The Senate Intelligence Committee was investigating the CIA for rendition (or torture) practices. The CIA did not like that. They decided to spy on the Senate Intelligence Committee. And 'round and 'round it goes ...
Being a professional hockey player is a transitory profession. Relatively few athletes can set down long-term roots in a city for too long.
Trades and free agency are the most common avenues towards changes in a player's address.
A distant third on that list is waivers. In most cases, once a team puts a player on waivers at noon, that player must wait 24 hours to find out if he was claimed by another team or not. That's what happened earlier this month with right winger Chuck Kobasew who was ultimately assigned to Wilkes-Barre/Scranton.
There are a variety of reasons for putting a player on waivers. In some cases, it's a procedural move to recall or assign a player to the AHL. In most cases, it's an attempt to clear a player and his salary off your roster.
For the player, that 24 hours can be rough. Unlike a trade which can happen in an instant (from the player's perspective) or free agency where the player has control on what team he joins, waivers gives you an entire day to stew over your own game and to ponder which team might make a claim for your services.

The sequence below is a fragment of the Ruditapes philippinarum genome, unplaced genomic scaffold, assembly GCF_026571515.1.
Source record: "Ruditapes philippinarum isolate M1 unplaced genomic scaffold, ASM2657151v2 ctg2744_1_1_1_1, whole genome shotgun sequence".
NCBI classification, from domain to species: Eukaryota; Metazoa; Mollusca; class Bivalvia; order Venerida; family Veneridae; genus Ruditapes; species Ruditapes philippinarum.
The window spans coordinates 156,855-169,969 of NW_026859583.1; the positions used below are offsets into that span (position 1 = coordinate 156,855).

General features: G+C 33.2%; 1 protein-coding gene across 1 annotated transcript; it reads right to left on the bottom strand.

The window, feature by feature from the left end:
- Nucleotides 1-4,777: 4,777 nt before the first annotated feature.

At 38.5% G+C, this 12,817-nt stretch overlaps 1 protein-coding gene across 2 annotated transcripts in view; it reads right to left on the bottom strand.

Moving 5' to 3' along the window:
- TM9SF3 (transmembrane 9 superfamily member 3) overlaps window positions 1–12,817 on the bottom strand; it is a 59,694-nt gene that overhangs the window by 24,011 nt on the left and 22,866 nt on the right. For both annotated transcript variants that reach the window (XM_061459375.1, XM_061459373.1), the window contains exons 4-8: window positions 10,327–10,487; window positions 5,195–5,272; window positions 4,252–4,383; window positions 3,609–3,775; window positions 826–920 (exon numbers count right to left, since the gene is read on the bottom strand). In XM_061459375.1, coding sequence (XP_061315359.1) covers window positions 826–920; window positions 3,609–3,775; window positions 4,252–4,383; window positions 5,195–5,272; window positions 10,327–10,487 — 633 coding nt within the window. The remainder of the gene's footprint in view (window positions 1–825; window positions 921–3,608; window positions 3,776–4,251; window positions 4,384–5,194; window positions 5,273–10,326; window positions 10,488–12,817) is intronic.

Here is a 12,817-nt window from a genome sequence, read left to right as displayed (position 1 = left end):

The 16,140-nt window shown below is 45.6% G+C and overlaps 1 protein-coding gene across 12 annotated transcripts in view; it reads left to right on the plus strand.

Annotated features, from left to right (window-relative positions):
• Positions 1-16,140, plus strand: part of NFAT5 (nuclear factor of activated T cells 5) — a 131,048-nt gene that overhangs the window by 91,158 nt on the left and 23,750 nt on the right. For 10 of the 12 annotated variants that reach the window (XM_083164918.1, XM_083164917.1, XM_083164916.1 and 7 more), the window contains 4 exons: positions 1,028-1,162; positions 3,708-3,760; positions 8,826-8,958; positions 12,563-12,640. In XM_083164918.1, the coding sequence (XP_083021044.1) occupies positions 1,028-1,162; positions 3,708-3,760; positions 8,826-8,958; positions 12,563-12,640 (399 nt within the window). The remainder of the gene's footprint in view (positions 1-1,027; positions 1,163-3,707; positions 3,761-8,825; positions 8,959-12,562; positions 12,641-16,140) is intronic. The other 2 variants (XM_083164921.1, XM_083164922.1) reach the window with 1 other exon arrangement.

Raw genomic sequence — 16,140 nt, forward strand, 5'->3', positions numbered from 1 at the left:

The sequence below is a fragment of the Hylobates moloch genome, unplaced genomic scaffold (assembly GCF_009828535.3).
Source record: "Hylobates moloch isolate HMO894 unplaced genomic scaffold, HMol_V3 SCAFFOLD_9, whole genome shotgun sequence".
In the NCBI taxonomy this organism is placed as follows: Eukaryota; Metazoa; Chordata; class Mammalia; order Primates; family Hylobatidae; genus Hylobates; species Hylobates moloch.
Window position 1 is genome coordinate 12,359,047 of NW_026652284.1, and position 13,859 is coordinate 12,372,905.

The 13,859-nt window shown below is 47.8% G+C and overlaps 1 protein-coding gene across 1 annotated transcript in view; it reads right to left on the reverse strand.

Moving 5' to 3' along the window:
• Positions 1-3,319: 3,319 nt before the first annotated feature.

Recently, four of the current members of the Penguins talked about their experiences of being put on waivers.
Craig Adams (right), right winger - "It’s tough. It all depends on what kind of situation you’re in with that organization. If you’re a young guy, you might be going down [to the minor leagues] for a different reason and you don’t want to get picked up. That’s your team. You know you’re going to be back soon probably. Then there’s other situations where you feel you’ve run your course with that organization and you want a chance to get out so you’re hoping someone will pick you up. Not knowing where your going is nerve-wracking too. You know maybe the best thing is for your is to be picked up by someone else and play somewhere else, at the same time, you don’t want to pick up and leave your wife and your kids. You don’t know what to hope for. You kind of want to stay where you are but that’s obviously not in the cards."
Jussi Jokinen (top), left winger - "It was three times. In 2008 was the first time. The first time is probably the toughest. That was the biggest surprise. You always take pride in yourself being a good player for your team. You’re going to give everything you have to your team. When that happens, they don’t have any faith in you. As a player, it’s tough to take for sure. You’re feeling pretty down when you’re on waivers. If somebody picks you up, it’s great. It’s probably the best feeling to know somebody has faith in you. I’ve been on three times and nobody took me. That’s not a good feeling. You feel nobody wants you and stuff like that. In those times, it’s important to have the right people around you to support you. You just have to have confidence in yourself that you’re still a good player and work extra hard. When you change teams after that, you have that extra motivation that you want to prove them wrong. .. If you have kids in school … you have friends off the ice… and you’re owning a house, that makes those things tougher. You have no idea where you’re going for the next 24 hours. That’s the tough part for sure."